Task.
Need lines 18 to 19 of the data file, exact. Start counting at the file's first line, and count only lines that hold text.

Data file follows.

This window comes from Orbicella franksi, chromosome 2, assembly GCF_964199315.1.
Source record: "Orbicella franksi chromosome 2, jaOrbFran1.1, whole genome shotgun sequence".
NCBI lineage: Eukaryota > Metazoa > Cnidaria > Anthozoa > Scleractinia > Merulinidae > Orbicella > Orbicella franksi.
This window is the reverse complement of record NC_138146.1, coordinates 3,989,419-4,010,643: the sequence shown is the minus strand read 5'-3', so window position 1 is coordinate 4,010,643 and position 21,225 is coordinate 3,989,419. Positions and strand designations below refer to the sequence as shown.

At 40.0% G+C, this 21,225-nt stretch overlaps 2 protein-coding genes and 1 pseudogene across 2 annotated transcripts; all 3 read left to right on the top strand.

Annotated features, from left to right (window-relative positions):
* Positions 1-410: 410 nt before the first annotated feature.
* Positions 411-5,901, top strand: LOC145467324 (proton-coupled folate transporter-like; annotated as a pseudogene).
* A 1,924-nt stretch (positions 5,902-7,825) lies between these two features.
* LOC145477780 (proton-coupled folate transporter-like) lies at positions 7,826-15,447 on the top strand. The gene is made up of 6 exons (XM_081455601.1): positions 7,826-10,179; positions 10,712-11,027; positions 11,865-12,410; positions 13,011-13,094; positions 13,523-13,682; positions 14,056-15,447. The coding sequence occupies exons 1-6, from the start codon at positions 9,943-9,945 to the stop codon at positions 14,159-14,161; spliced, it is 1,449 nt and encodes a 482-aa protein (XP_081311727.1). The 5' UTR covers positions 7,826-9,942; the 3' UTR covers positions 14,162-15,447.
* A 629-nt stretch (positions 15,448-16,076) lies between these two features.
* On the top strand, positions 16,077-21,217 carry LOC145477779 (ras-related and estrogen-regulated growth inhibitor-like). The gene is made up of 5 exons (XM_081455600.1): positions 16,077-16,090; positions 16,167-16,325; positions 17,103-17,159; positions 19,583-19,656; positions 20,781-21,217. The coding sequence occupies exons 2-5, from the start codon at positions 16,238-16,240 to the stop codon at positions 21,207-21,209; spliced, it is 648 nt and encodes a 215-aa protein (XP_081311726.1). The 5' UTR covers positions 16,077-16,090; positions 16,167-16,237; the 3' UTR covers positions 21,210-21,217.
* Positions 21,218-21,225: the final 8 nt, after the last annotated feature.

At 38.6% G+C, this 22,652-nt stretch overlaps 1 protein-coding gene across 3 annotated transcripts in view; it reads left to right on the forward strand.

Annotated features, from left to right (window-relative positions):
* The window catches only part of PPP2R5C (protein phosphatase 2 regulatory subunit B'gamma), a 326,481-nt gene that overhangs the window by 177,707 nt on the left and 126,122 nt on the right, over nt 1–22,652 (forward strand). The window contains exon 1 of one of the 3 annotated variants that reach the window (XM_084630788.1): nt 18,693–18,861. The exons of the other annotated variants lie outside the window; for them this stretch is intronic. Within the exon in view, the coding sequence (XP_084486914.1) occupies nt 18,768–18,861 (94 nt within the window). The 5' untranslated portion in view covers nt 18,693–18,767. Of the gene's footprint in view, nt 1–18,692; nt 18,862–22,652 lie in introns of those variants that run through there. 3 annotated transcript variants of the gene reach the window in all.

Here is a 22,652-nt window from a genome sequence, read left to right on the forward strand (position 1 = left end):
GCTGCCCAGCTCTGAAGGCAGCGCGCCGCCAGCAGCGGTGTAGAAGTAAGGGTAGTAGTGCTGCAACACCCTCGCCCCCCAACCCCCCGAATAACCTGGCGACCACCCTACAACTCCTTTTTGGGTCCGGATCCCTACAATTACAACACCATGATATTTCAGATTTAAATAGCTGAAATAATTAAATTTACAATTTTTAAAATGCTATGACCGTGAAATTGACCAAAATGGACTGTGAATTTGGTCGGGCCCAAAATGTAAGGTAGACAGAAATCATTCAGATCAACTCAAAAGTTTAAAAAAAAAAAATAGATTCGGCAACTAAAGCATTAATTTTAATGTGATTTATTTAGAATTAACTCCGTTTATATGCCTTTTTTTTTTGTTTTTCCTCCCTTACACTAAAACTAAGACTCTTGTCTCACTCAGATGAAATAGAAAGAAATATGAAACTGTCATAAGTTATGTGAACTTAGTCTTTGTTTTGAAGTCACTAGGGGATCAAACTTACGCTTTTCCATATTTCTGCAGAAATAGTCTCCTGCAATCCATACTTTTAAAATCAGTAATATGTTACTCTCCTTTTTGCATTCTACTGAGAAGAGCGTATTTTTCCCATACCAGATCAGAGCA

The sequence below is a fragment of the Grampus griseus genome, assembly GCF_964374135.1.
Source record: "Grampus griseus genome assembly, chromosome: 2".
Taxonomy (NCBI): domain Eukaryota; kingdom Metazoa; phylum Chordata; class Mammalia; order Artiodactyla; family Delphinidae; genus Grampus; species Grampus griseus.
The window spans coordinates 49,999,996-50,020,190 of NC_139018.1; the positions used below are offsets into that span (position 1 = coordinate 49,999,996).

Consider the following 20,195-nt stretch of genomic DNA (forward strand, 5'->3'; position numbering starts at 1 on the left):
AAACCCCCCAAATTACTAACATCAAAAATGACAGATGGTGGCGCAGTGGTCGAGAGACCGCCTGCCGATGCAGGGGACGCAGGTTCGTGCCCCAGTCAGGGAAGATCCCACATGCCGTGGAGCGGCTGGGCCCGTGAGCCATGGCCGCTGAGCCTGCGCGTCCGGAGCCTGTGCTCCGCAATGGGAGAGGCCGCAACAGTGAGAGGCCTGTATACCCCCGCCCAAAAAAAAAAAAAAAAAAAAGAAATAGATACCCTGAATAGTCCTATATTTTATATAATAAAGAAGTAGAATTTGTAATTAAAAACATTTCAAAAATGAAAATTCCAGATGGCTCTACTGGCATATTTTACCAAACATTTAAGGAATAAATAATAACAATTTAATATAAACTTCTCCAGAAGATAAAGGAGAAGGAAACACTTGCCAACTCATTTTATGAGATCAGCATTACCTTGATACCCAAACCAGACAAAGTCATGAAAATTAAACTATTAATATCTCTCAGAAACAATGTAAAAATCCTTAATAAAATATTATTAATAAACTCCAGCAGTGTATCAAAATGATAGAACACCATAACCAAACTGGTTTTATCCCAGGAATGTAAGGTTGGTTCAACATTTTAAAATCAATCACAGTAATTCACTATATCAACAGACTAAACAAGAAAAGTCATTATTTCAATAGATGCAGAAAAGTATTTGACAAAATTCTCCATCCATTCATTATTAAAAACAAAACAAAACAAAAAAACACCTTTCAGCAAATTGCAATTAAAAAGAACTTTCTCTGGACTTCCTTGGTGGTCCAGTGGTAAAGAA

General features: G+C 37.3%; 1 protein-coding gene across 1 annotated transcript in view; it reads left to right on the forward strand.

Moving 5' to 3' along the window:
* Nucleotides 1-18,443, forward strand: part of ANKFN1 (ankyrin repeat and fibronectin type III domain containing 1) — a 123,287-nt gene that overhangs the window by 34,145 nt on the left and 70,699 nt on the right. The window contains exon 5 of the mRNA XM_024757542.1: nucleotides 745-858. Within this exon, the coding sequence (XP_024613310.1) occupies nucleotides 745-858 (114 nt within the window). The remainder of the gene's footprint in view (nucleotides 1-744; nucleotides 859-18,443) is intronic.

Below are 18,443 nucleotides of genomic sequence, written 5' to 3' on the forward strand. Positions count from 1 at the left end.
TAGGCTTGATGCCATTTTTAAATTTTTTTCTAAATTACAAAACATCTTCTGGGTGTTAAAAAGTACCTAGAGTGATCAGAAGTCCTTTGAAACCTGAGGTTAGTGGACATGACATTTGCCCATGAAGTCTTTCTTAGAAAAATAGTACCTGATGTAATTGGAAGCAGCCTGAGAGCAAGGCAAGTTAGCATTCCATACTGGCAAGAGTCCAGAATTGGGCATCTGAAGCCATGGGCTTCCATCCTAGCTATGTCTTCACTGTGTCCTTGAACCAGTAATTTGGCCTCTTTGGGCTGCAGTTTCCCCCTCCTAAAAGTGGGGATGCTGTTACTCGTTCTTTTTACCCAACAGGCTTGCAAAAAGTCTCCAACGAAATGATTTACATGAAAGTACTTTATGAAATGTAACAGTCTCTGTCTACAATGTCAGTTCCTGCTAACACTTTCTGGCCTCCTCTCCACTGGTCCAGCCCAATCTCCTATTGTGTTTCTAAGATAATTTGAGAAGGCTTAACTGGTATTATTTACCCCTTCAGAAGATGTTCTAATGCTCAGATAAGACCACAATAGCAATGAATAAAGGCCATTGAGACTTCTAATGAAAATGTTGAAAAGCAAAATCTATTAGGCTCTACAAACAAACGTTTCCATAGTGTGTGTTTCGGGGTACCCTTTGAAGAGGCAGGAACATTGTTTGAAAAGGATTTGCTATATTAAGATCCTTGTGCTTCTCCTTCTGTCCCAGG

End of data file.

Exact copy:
GCTGCCCAGCTCTGAAGGCAGCGCGCCGCCAGCAGCGGTGTAGAAGTAAGGGTAGTAGTGCTGCAACACCCTCGCCCCCCAACCCCCCGAATAACCTGGCGACCACCCTACAACTCCTTTTTGGGTCCGGATCCCTACAATTACAACACCATGATATTTCAGATTTAAATAGCTGAAATAATTAAATTTACAATTTTTAAAATGCTATGACCGTGAAATTGACCAAAATGGACTGTGAATTTGGTCGGGCCCAAAATGTAAGGTAGACAGAAATCATTCAGATCAACTCAAAAGTTTAAAAAAAAAAAATAGATTCGGCAACTAAAGCATTAATTTTAATGTGATTTATTTAGAATTAACTCCGTTTATATGCCTTTTTTTTTTGTTTTTCCTCCCTTACACTAAAACTAAGACTCTTGTCTCACTCAGATGAAATAGAAAGAAATATGAAACTGTCATAAGTTATGTGAACTTAGTCTTTGTTTTGAAGTCACTAGGGGATCAAACTTACGCTTTTCCATATTTCTGCAGAAATAGTCTCCTGCAATCCATACTTTTAAAATCAGTAATATGTTACTCTCCTTTTTGCATTCTACTGAGAAGAGCGTATTTTTCCCATACCAGATCAGAGCA

The sequence below is a fragment of the Grampus griseus genome, assembly GCF_964374135.1.